Natural history of Bartonella infections (an exception to Koch's postulate)

Published Date
Journal
Clinical and Diagnostic Laboratory Immunology
Citation
Clin Diagn Lab Immunol. 2002 Jan;9(1):8-18
DOI
10.1128/cdli.9.1.8-18.2002
Authors
Jacomo V
Kelly PJ
Raoult D
Abstract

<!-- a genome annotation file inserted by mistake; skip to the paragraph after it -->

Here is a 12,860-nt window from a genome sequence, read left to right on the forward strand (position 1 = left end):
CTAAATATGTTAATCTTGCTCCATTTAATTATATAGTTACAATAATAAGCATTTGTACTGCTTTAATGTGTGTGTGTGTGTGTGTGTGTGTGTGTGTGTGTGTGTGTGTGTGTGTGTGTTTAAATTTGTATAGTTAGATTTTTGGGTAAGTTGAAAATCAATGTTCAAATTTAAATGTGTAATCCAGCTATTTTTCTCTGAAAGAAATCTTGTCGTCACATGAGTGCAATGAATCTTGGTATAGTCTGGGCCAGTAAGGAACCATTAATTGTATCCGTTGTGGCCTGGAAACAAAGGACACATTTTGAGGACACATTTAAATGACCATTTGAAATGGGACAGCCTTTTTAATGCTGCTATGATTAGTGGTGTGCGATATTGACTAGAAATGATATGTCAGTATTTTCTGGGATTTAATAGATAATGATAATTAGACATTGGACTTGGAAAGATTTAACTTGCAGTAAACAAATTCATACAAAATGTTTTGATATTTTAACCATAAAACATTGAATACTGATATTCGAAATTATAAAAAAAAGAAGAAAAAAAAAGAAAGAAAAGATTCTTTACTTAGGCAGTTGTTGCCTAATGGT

The available data on the Bartonella species have expanded rapidly in recent years as this group of organisms has been found to be responsible for a growing spectrum of emerging and reemerging diseases. We now have new insights into the natural history of the Bartonella species and can see that these bacteria have adapted to their mammalian reservoir hosts in unique ways. They cause chronic intraerythrocytic infections, with up to half of the reservoir host populations being bacteremic at any one time. This bacteremia is the source of the vector infection. The Bartonella bacteremias, however, result in few (and, if present, very subtle) clinical signs in their specific reservoir hosts, and this contradicts Koch’s observation that the blood of healthy humans or animals is free of bacteria.